On July 27, 1377, the Grand Council of the Republic of Dubrovnik decided to open a quarantine to isolate travelers coming from areas infected with the disease. This is the first known case of opening quarantine in Europe and that is why this Dubrovnik decision has great historical significance in the field of health care.
It is known that the plague that struck Europe between 1348 and 1350, the so-called The Black Death, was probably the largest contagious epidemic in history. It is estimated to have killed between 30% and 60% of the entire European population, so perhaps up to 100 million people. It is also known that this plague spread from Asia to Europe by merchant ships. In order to prevent such epidemics in the future, it was logical to establish quarantines, in which travelers from foreign countries would stay for some time before they were allowed to enter the city. During this waiting time, it would be seen whether they were infected or not, thus preventing the spread of the disease.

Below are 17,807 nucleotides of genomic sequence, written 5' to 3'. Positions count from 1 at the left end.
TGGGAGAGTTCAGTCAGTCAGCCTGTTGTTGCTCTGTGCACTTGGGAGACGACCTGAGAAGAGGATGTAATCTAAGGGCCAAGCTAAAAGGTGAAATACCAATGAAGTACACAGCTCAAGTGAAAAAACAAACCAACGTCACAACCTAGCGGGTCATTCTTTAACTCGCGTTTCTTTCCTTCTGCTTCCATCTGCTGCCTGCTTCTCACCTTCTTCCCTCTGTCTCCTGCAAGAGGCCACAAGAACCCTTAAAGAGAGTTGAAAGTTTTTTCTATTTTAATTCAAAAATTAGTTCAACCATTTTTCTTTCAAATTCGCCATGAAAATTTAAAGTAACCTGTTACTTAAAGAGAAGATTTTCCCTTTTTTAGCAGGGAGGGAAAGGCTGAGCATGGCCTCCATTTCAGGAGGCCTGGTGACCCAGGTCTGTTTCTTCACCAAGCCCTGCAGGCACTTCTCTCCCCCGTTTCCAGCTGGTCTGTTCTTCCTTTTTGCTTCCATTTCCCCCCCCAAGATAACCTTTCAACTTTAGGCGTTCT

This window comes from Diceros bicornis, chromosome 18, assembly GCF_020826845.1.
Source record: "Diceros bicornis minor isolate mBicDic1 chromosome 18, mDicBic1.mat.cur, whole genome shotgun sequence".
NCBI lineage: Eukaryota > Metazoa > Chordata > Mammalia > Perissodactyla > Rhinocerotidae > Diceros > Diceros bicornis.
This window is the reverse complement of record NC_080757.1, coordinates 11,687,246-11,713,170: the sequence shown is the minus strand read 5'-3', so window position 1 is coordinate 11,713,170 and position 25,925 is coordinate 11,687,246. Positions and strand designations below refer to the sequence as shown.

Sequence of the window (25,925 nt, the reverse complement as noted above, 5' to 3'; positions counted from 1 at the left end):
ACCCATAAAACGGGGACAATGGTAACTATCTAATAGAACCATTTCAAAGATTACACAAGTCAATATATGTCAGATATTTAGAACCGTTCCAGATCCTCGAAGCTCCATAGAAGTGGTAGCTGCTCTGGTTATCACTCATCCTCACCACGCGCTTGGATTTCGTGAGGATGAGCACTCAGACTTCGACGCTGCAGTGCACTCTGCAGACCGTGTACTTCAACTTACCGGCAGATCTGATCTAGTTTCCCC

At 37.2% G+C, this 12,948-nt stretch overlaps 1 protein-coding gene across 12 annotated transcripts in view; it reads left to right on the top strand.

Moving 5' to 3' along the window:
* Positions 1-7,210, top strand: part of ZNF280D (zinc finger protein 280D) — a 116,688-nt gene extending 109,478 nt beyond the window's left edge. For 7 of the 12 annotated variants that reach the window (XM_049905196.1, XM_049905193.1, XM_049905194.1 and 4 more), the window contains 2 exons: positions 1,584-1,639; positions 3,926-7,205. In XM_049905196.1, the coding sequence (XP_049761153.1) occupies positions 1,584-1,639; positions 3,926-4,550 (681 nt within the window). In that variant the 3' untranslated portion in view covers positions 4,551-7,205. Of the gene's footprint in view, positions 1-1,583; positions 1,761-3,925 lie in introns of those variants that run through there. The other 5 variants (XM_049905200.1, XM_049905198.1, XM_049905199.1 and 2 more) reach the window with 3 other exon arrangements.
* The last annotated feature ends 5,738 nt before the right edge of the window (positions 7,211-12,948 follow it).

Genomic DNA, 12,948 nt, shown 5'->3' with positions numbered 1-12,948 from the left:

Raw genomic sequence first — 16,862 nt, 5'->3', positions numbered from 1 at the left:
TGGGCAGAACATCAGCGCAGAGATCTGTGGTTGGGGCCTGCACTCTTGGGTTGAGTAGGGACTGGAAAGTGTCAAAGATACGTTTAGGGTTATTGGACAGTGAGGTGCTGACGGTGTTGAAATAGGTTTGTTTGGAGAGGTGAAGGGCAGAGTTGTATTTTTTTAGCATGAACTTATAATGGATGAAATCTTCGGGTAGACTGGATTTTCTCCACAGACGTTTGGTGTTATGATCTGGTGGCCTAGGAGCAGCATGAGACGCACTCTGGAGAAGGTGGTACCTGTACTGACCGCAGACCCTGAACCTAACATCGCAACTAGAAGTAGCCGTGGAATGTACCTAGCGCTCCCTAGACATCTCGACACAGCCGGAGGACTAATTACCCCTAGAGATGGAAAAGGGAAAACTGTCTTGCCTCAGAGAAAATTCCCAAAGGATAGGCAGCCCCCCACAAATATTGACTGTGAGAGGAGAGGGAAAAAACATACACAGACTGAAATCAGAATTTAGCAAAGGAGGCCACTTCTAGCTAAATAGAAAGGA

Of the preserved historical documents, the Dubrovnik move is the first of its kind in Europe. The Grand Council, as the supreme political authority of the Republic of Dubrovnik, determined that all travelers from plague areas, regardless of whether they were born in Dubrovnik or foreigners, must stay for 30 days on the islands of Mrkan, Bobara and Supetar near Cavtat (subsequently extended to 40 days). . Later, the location of the quarantine changed. The last location, before the abolition of the Republic, was in Ploče, in today’s well-known Lazareti. The name Lazaret itself comes from the name of the beggar Lazarus from the Gospel of Luke. The name quarantine comes from the Italian word quaranta, which means 40 (according to the number of days that passengers had to spend in isolation).